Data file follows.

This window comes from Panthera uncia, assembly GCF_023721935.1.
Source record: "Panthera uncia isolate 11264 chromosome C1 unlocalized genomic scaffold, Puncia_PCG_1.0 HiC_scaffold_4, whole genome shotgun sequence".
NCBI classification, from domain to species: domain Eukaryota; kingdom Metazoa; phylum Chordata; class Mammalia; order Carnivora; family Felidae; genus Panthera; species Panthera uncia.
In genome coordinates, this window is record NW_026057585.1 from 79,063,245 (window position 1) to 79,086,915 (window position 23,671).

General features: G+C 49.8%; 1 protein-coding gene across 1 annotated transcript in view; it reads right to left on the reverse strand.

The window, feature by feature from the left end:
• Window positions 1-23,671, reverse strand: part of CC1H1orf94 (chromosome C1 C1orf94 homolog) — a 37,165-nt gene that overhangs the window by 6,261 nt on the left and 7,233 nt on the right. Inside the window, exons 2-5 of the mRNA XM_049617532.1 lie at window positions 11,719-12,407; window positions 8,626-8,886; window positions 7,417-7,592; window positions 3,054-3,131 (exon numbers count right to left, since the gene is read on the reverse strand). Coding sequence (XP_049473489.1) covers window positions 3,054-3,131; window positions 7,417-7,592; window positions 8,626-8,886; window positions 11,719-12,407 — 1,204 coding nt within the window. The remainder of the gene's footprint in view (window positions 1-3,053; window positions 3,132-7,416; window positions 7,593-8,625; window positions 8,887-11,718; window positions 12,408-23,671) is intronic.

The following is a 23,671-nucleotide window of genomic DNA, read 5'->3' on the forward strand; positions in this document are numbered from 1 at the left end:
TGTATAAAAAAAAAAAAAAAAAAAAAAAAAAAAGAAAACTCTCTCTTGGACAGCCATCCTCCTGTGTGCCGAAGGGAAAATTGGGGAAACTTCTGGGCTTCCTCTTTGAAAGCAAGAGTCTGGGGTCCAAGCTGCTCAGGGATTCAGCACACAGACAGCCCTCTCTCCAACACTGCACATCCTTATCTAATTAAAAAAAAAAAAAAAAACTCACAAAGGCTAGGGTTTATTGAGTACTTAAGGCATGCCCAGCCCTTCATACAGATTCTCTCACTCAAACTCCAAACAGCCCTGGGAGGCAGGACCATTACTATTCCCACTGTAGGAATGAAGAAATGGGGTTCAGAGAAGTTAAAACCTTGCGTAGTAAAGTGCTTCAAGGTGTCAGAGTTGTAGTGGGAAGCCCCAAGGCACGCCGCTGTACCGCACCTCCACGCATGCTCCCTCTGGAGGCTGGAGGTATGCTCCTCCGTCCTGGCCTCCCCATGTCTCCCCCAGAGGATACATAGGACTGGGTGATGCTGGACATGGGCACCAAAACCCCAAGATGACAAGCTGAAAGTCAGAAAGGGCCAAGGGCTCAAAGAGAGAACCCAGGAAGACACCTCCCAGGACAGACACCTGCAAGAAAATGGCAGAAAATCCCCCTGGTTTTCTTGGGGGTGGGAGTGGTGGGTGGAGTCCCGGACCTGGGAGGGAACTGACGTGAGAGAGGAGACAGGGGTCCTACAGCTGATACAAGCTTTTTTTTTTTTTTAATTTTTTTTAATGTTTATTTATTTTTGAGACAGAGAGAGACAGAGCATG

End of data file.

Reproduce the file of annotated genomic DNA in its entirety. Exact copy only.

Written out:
This window comes from Panthera uncia, assembly GCF_023721935.1.
Source record: "Panthera uncia isolate 11264 chromosome C1 unlocalized genomic scaffold, Puncia_PCG_1.0 HiC_scaffold_4, whole genome shotgun sequence".
NCBI classification, from domain to species: domain Eukaryota; kingdom Metazoa; phylum Chordata; class Mammalia; order Carnivora; family Felidae; genus Panthera; species Panthera uncia.
In genome coordinates, this window is record NW_026057585.1 from 79,063,245 (window position 1) to 79,086,915 (window position 23,671).

General features: G+C 49.8%; 1 protein-coding gene across 1 annotated transcript in view; it reads right to left on the reverse strand.

The window, feature by feature from the left end:
• Window positions 1-23,671, reverse strand: part of CC1H1orf94 (chromosome C1 C1orf94 homolog) — a 37,165-nt gene that overhangs the window by 6,261 nt on the left and 7,233 nt on the right. Inside the window, exons 2-5 of the mRNA XM_049617532.1 lie at window positions 11,719-12,407; window positions 8,626-8,886; window positions 7,417-7,592; window positions 3,054-3,131 (exon numbers count right to left, since the gene is read on the reverse strand). Coding sequence (XP_049473489.1) covers window positions 3,054-3,131; window positions 7,417-7,592; window positions 8,626-8,886; window positions 11,719-12,407 — 1,204 coding nt within the window. The remainder of the gene's footprint in view (window positions 1-3,053; window positions 3,132-7,416; window positions 7,593-8,625; window positions 8,887-11,718; window positions 12,408-23,671) is intronic.

The following is a 23,671-nucleotide window of genomic DNA, read 5'->3' on the forward strand; positions in this document are numbered from 1 at the left end:
TGTATAAAAAAAAAAAAAAAAAAAAAAAAAAAAGAAAACTCTCTCTTGGACAGCCATCCTCCTGTGTGCCGAAGGGAAAATTGGGGAAACTTCTGGGCTTCCTCTTTGAAAGCAAGAGTCTGGGGTCCAAGCTGCTCAGGGATTCAGCACACAGACAGCCCTCTCTCCAACACTGCACATCCTTATCTAATTAAAAAAAAAAAAAAAAACTCACAAAGGCTAGGGTTTATTGAGTACTTAAGGCATGCCCAGCCCTTCATACAGATTCTCTCACTCAAACTCCAAACAGCCCTGGGAGGCAGGACCATTACTATTCCCACTGTAGGAATGAAGAAATGGGGTTCAGAGAAGTTAAAACCTTGCGTAGTAAAGTGCTTCAAGGTGTCAGAGTTGTAGTGGGAAGCCCCAAGGCACGCCGCTGTACCGCACCTCCACGCATGCTCCCTCTGGAGGCTGGAGGTATGCTCCTCCGTCCTGGCCTCCCCATGTCTCCCCCAGAGGATACATAGGACTGGGTGATGCTGGACATGGGCACCAAAACCCCAAGATGACAAGCTGAAAGTCAGAAAGGGCCAAGGGCTCAAAGAGAGAACCCAGGAAGACACCTCCCAGGACAGACACCTGCAAGAAAATGGCAGAAAATCCCCCTGGTTTTCTTGGGGGTGGGAGTGGTGGGTGGAGTCCCGGACCTGGGAGGGAACTGACGTGAGAGAGGAGACAGGGGTCCTACAGCTGATACAAGCTTTTTTTTTTTTTTAATTTTTTTTAATGTTTATTTATTTTTGAGACAGAGAGAGACAGAGCATG